We have demonstrated in detail that substantial HRV exists in isolated cardiac preparations without autonomic connections. This HRV exists under baseline conditions and is modified by drugs that modify beating rate, including exposure to a β-adrenergic agonist. We have shown that regardless of species, preparation, conditions, method of determination, and laboratory, there is a unique exponential decay-like relationship between HRV (as measured by the SDNN) and HR (Figure 3). This is true both in the healthy and diseased heart. Using mathematical modeling, we propose a biophysical explanation for the relationship between HRV and HR: at high HRs, the ratio of the perturbing current, Iper (regardless of its nature), to the intrinsic ionic current, Itot, driving the pacemaker potential becomes vanishingly small and the effect of Iper becomes negligible. This can be stated in another way: Iper will change the slope of the pacemaker potential by roughly the same amount regardless of rate; the effect of this change will be smaller the higher the HR. As such, HRV is primarily dependent on HR and cannot be used in any simple way to assess autonomic nerve activity to the heart. Although our analysis has focused on SDNN, our arguments are germane to many commonly used methods to measure HRV.
Earlier Indications of a Relationship Between HRV and HR
It has long been suspected that HR has a significant effect on HRV. Mangin et al8 studied this relationship in conscious rats, showing that SDNN, RMSSD, and the sum of low- and high-frequency power are all significantly correlated with CL. Coumel et al9 also demonstrated a significant relationship between SDNN and HR (correlation coefficient, 0.79). Neither of these studies quantitatively established the impact of HR on HRV. Zaza and Lombardi,10 however, did. Using isolated rabbit SANCs and modifying HR using acetylcholine, they were able to demonstrate that the relationship between concentration of acetylcholine and CL was not linear, nor was the relationship between CL and diastolic depolarization rate.10 This hinted at a strong rate dependency of several commonly used indices of HRV, including SDNN. Despite this article being published >10 years ago, there continues to be a marked underappreciation of this relationship. Our work aims to further clarify the importance of this and the need to make allowances for it.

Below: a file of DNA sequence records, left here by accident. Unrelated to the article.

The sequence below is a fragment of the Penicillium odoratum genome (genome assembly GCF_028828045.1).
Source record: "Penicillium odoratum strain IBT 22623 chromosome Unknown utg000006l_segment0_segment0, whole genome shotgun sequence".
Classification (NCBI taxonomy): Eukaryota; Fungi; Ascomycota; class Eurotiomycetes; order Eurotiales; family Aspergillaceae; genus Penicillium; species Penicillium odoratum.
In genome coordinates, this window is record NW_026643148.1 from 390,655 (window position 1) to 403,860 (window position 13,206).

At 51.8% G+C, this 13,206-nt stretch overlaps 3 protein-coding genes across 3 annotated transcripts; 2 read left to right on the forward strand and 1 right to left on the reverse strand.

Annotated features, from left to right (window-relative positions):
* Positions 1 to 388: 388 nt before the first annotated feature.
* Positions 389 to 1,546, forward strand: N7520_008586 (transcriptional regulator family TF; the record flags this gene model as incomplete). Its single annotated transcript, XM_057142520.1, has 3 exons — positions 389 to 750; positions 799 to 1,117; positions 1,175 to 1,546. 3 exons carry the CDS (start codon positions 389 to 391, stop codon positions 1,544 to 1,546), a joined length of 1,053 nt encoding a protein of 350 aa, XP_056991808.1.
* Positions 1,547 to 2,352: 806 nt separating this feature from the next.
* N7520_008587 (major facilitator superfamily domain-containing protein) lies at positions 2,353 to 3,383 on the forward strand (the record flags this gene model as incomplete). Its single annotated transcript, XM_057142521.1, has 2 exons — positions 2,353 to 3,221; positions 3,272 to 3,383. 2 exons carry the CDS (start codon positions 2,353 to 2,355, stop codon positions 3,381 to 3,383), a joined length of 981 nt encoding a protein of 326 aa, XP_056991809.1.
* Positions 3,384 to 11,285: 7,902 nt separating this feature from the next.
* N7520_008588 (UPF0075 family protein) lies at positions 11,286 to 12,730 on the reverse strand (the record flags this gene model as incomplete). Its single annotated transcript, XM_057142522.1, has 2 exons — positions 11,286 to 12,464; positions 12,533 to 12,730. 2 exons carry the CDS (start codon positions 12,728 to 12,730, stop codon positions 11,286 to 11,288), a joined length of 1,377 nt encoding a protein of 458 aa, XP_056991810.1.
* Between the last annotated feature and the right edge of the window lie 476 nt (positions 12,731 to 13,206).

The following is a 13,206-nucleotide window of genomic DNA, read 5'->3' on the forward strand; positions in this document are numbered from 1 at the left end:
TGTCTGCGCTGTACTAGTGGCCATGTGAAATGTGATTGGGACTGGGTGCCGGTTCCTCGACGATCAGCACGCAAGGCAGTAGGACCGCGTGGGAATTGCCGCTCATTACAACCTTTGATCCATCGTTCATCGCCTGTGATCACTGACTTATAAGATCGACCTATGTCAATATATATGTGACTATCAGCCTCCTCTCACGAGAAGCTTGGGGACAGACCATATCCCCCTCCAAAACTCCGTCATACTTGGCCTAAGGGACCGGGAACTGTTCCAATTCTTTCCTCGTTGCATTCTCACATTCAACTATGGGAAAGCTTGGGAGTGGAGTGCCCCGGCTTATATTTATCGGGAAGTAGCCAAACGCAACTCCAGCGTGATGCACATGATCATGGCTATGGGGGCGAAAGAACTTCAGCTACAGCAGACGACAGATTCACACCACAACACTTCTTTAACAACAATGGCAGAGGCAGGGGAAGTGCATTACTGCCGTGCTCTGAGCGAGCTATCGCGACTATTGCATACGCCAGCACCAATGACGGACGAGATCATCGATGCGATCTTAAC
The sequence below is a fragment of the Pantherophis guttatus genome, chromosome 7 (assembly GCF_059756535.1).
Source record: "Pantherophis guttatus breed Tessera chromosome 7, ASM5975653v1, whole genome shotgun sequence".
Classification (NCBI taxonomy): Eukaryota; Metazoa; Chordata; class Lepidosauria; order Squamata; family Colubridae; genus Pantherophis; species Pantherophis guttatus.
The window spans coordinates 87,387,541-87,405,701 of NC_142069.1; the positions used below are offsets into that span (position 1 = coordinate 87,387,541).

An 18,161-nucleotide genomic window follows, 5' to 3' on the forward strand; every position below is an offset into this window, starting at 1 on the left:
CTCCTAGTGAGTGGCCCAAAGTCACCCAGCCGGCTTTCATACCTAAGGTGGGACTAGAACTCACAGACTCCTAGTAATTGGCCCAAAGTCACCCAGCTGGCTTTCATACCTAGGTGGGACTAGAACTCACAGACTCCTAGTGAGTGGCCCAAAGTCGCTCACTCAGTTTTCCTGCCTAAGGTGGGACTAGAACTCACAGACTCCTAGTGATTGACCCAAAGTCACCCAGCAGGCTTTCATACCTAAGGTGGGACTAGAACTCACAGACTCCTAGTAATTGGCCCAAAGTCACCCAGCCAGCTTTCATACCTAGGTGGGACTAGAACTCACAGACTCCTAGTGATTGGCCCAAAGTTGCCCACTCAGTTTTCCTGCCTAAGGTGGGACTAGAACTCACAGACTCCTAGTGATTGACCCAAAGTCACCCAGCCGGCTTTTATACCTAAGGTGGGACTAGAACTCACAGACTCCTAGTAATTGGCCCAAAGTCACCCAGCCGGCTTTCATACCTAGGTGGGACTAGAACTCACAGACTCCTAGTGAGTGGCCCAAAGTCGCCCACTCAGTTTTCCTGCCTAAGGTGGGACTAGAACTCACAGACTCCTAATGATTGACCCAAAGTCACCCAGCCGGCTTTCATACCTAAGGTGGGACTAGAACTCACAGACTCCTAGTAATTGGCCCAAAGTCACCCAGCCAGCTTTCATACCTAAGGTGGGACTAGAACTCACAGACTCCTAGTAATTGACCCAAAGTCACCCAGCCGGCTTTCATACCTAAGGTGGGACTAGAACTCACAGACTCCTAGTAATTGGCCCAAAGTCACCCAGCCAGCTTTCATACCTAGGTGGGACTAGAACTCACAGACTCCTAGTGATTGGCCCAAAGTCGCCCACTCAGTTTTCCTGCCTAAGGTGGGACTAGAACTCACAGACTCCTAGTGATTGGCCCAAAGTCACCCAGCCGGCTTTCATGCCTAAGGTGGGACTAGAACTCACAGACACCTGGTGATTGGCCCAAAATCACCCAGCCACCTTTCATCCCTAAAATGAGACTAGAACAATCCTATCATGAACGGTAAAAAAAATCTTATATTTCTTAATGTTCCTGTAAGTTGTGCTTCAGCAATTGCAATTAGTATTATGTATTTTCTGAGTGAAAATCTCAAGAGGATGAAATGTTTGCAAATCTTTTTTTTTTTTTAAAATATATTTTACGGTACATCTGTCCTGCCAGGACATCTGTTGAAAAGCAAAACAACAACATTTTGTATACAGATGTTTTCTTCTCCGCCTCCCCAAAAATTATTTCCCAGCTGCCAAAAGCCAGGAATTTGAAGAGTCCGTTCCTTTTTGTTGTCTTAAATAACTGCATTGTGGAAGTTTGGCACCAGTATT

Zaza and and Lombardi10 used model data to calculate that logn(SDNN) decreases by 0.17 ms for every 10 bpm increase in HR. Similarly, Tsuji et al11,12 used 2-hour snapshots of ambulatory cardiac monitoring to define that logn(SDNN) decreased by 0.16 ms for every 10 bpm increase in HR. In our study, logn(SDNN) decreased by 0.169 ms for every 10 bpm increase in HR (Figure 3B). The similarity of these numbers demonstrates the highly conserved relationship between HRV and HR. Similarly, our simple model predicts that logn(SDNN) decreases by 0.24 ms per 10 beat/min increase in HR (Figure 3A and 3B, solid line).
Sacha and Pluta13 have pointed out that the variation in CL (R-R interval) for a given variation in HR is greater at slower HRs, because of the inverse relationship between HR and CL, and suggested a correction procedure, which could eliminate this effect. We agree that this is one reason why SDNN varies with HR, as stated above it acts to steepen the relationship between SDNN and HR. However, the primary reason why SDNN varies with HR is the nonlinear relationship between the change in CL (ΔCL) and CL (for a given Iper): the correction procedure from Sacha and Pluta13 does not take this into account.
Multiple nonlinear methods for the interpretation of HRV have been developed during the past several years (eg, approximate entropy),14 yet their take-up has been limited. It remains unclear whether these do indeed give a true HR-independent means with which to assess HRV.
Can HRV Be Corrected for the Effect of HR?
Previously, several authors have attempted to correct for the effect of HR on HRV by normalizing HRV parameters by simply dividing them by the HR at that point in time (eg, Hayano et al15). Such linear corrections are inadequate to correct the nonlinear relationship between HRV and HR. This is demonstrated by Figure S5. In the power spectrum of HRV, the high-frequency band is said to represent parasympathetic activity, the low-frequency (at least in part) sympathetic activity.3 Via the mechanisms proposed in the present study, HR is expected to affect both frequency components equally. Some investigators argue that the ratio of the high-frequency to low-frequency components is the best measure of autonomic nerve activity to the heart,10 and undoubtedly the mechanisms proposed in the present study are not expected to affect this ratio. However, for independent reasons, the validity of this ratio has been challenged.16